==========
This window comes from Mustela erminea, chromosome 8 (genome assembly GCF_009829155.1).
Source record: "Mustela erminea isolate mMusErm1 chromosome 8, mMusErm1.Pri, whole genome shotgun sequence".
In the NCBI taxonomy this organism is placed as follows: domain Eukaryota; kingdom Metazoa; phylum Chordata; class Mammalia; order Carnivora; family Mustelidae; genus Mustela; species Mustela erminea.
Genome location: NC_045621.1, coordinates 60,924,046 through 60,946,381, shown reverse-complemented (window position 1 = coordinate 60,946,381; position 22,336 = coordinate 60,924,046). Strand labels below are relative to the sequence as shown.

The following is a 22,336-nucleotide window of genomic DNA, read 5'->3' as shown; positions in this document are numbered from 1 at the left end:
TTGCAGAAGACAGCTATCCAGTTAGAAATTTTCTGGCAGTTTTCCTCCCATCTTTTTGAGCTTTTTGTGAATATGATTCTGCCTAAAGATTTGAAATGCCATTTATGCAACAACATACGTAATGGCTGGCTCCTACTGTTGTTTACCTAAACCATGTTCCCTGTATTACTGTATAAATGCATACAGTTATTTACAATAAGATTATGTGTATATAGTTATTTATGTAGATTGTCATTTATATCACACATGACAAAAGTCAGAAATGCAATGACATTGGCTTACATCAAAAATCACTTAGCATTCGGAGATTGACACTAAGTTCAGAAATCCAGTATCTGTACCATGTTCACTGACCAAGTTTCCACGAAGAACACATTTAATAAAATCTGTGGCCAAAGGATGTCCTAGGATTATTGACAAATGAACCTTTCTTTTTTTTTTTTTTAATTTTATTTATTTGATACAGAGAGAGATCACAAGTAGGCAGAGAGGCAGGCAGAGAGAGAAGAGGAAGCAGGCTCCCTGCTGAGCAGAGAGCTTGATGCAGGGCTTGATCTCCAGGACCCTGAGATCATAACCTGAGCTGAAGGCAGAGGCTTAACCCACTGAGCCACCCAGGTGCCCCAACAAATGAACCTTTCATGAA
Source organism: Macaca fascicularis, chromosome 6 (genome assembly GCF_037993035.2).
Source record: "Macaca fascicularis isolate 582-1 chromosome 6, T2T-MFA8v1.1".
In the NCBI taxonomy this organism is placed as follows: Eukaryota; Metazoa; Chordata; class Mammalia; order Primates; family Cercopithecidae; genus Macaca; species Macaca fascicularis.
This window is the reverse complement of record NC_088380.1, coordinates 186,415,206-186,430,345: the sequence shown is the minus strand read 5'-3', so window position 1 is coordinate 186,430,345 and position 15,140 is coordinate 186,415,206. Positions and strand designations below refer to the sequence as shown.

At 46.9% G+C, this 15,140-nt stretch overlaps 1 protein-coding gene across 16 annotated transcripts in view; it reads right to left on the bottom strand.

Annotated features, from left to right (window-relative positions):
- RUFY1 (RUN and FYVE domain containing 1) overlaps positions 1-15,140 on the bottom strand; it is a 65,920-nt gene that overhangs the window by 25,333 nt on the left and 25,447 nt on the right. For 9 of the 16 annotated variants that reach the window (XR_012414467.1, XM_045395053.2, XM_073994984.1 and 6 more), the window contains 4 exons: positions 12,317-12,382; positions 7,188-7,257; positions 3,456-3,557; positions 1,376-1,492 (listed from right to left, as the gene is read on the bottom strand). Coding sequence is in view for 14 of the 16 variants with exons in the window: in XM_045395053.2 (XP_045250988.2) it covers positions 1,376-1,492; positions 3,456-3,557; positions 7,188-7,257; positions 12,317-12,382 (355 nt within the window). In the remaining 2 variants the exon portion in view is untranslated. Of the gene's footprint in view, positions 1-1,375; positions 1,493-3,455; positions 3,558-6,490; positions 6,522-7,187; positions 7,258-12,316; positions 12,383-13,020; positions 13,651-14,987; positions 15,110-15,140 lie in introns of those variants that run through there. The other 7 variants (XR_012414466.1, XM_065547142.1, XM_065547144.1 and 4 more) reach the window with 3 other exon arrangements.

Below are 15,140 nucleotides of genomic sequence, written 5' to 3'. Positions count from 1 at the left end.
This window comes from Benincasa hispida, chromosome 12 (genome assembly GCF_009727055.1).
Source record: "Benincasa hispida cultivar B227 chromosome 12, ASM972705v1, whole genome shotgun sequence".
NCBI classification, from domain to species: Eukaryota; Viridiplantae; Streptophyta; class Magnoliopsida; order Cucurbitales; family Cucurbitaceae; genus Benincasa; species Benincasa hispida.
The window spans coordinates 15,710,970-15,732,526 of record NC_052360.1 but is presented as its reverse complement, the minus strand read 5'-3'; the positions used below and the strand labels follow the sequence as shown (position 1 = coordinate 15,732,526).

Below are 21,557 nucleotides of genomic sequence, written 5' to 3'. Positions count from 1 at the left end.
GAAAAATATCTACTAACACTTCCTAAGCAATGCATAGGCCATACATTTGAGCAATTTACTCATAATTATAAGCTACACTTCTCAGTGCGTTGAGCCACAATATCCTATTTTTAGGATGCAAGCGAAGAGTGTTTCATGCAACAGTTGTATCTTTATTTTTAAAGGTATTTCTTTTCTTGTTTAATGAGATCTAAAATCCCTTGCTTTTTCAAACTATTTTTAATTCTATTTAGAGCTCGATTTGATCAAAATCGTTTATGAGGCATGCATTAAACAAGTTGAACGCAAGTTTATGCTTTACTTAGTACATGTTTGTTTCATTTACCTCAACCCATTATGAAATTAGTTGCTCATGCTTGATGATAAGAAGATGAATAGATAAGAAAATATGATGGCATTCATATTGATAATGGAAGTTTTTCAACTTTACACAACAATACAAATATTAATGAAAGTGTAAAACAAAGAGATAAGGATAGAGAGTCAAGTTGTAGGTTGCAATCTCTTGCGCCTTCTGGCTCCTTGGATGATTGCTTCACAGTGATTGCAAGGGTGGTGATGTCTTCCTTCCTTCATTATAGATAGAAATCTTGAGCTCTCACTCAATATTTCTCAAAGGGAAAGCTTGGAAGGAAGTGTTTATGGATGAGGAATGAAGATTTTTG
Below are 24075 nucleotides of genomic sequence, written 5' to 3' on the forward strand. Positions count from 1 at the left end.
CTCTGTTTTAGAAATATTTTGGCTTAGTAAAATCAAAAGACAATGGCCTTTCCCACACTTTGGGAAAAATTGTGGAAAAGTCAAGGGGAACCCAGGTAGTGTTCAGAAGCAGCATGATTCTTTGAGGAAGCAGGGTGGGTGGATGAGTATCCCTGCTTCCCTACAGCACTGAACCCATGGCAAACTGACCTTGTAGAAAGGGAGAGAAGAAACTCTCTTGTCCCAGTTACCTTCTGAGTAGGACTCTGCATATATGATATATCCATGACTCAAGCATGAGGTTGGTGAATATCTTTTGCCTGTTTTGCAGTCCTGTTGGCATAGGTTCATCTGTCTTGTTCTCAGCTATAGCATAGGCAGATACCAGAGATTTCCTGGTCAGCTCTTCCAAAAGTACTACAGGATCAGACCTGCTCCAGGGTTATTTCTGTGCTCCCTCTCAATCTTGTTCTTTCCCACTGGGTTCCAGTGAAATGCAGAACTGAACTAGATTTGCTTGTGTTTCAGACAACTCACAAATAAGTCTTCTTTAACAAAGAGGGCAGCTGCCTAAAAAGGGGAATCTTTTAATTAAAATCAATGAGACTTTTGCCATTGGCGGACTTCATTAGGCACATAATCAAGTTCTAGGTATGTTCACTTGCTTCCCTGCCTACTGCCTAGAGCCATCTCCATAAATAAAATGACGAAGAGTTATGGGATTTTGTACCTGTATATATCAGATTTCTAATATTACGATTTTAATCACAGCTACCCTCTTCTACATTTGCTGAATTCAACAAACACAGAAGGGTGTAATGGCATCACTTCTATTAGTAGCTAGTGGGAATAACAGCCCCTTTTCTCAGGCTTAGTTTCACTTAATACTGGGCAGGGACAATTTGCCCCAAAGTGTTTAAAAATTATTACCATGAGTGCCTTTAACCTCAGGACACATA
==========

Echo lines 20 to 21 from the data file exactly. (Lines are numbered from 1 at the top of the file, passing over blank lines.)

GAAAAATATCTACTAACACTTCCTAAGCAATGCATAGGCCATACATTTGAGCAATTTACTCATAATTATAAGCTACACTTCTCAGTGCGTTGAGCCACAATATCCTATTTTTAGGATGCAAGCGAAGAGTGTTTCATGCAACAGTTGTATCTTTATTTTTAAAGGTATTTCTTTTCTTGTTTAATGAGATCTAAAATCCCTTGCTTTTTCAAACTATTTTTAATTCTATTTAGAGCTCGATTTGATCAAAATCGTTTATGAGGCATGCATTAAACAAGTTGAACGCAAGTTTATGCTTTACTTAGTACATGTTTGTTTCATTTACCTCAACCCATTATGAAATTAGTTGCTCATGCTTGATGATAAGAAGATGAATAGATAAGAAAATATGATGGCATTCATATTGATAATGGAAGTTTTTCAACTTTACACAACAATACAAATATTAATGAAAGTGTAAAACAAAGAGATAAGGATAGAGAGTCAAGTTGTAGGTTGCAATCTCTTGCGCCTTCTGGCTCCTTGGATGATTGCTTCACAGTGATTGCAAGGGTGGTGATGTCTTCCTTCCTTCATTATAGATAGAAATCTTGAGCTCTCACTCAATATTTCTCAAAGGGAAAGCTTGGAAGGAAGTGTTTATGGATGAGGAATGAAGATTTTTG
Below are 24075 nucleotides of genomic sequence, written 5' to 3' on the forward strand. Positions count from 1 at the left end.